The author here discriminates between the two functions as a is a fixed number, and x is a variable. I am confused as to this distinction, as it seems the reason why we would need to use 'a' instead of a number is to account for many different possibilities of 'a', such that 'a' is essentially a variable. I would appreciate an explanation as to the difference between these two, and when something expressing the meaning of 'a' would be used as opposed to something with the meaning of 'x'. thanks
$\begingroup$ Both are of the form $a^b$. Saying one of $a,b$ is a "variable" means that you focus on the behavior as a function of that variable while considering the other one as a fixed parameter. If you call $a$ to be the variable the focus is on the power function $x^a$. If you call $b$ to be the variable the focus is on the exponential function $a^x$. $\endgroup$– dxivMar 29 at 5:17
It is not the "Distinction between Variable & Number" ; It is the "Distinction between Variable and FIXED Number" ....
In other words , we have Variables & Constants , both of which may be Numbers.
$f(x)=2^x$ , $g(x)=x^2$ , $h(x)=3x$ , $i(x)=3a^x$ are functions with 1 Variable , where $a$ is FIXED Constant.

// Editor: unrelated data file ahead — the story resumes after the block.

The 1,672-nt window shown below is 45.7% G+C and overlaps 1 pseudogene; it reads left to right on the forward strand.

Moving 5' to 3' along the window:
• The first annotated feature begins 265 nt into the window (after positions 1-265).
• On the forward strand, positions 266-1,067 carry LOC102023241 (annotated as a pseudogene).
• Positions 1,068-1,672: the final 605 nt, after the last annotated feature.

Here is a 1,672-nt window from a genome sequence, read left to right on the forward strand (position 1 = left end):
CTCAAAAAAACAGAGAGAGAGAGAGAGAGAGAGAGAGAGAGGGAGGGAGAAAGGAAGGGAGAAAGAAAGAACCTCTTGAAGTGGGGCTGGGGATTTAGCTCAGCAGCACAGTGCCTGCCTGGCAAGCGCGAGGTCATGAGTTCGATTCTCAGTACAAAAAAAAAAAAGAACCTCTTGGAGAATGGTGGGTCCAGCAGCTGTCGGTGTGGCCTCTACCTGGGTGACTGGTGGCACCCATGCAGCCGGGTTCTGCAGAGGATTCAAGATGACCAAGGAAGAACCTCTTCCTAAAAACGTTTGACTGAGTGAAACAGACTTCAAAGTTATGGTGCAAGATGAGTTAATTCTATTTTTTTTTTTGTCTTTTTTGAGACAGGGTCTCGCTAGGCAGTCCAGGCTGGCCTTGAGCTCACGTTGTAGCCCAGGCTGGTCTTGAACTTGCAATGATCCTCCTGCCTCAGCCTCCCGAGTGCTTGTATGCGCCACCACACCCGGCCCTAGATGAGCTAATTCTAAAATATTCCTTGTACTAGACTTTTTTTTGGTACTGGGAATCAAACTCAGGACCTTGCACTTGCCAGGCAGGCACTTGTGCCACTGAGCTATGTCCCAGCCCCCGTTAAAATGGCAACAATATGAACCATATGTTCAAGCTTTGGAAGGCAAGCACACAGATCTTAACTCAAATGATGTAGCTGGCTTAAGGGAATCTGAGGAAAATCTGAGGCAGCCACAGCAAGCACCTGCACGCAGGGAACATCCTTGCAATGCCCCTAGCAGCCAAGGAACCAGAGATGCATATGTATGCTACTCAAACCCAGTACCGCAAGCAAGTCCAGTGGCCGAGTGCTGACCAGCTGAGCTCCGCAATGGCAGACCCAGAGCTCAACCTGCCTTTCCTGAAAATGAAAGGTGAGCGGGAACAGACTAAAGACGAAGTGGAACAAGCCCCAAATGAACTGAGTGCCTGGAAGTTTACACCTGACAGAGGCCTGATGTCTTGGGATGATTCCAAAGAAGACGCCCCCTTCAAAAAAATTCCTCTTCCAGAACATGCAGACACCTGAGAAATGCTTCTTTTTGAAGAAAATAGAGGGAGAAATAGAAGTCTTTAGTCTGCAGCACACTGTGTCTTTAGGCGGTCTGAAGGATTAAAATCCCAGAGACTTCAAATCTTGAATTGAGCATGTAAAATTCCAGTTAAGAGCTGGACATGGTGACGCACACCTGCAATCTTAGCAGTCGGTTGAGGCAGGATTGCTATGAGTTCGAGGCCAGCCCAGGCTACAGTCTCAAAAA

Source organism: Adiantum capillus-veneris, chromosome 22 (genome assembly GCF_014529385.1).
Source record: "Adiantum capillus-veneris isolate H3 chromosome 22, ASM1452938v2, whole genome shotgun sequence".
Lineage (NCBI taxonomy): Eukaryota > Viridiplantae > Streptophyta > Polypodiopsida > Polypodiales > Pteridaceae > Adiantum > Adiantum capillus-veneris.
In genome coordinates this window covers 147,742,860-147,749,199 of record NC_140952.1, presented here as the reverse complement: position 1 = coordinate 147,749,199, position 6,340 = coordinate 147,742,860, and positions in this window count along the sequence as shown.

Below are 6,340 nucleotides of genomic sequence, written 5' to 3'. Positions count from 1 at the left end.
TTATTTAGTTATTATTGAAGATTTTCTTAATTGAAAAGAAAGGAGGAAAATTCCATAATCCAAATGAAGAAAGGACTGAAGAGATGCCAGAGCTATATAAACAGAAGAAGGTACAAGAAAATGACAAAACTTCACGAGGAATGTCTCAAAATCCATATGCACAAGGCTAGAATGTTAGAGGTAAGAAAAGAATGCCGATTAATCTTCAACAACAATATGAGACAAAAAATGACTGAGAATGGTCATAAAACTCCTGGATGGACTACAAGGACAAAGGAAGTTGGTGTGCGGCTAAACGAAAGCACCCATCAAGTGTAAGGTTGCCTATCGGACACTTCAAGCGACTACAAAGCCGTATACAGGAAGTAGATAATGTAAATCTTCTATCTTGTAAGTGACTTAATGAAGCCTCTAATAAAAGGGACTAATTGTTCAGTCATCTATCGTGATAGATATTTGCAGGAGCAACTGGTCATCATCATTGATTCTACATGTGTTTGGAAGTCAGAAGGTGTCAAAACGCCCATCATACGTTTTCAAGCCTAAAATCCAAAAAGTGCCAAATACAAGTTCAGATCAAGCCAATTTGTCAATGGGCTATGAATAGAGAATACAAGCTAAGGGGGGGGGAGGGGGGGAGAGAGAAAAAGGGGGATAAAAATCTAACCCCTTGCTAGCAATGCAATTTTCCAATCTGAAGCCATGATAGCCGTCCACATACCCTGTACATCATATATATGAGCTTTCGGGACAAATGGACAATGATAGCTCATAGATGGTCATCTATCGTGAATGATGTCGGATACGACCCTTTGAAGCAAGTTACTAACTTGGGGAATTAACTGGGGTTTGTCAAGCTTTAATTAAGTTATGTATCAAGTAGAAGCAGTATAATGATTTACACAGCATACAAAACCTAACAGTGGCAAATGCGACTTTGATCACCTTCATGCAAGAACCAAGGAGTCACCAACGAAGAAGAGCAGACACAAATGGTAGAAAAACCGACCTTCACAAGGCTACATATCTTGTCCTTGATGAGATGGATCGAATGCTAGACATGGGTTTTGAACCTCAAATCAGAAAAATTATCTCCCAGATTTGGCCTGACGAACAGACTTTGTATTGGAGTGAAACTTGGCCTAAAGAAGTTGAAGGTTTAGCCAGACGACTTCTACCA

$F(x,a)=a^x$ , $G(x,a)=x^a$ , $H(x,a)=ax$ , $I(x,a)=3a^x$ are functions with 2 Variables , where $a$ is not a Constant.
In the expressions$$a^x$$ and $$x^a,$$ $a$ is variously called a fixed number, a constant, an arbitrary constant and a parameter, to indicate that the value of $a$ can be arbitrarily fixed (so that we are considering an exponential function and a power function, respectively), after which we are considering the value of, say, $7^x$ or $x^7$ as $x$ varies. To capture how $a$ and $x$ vary, you can draw a family of curves, each curve corresponding to a value of $a,$ similar to how you might draw a family of curves to represent the antiderivatives $\int 2x\,\mathrm dx=x^2+C,$ where $C$ and $a$ play the same role.
In truth, the terminology for these placeholders is informal, and $a$ is indeed just a special variable.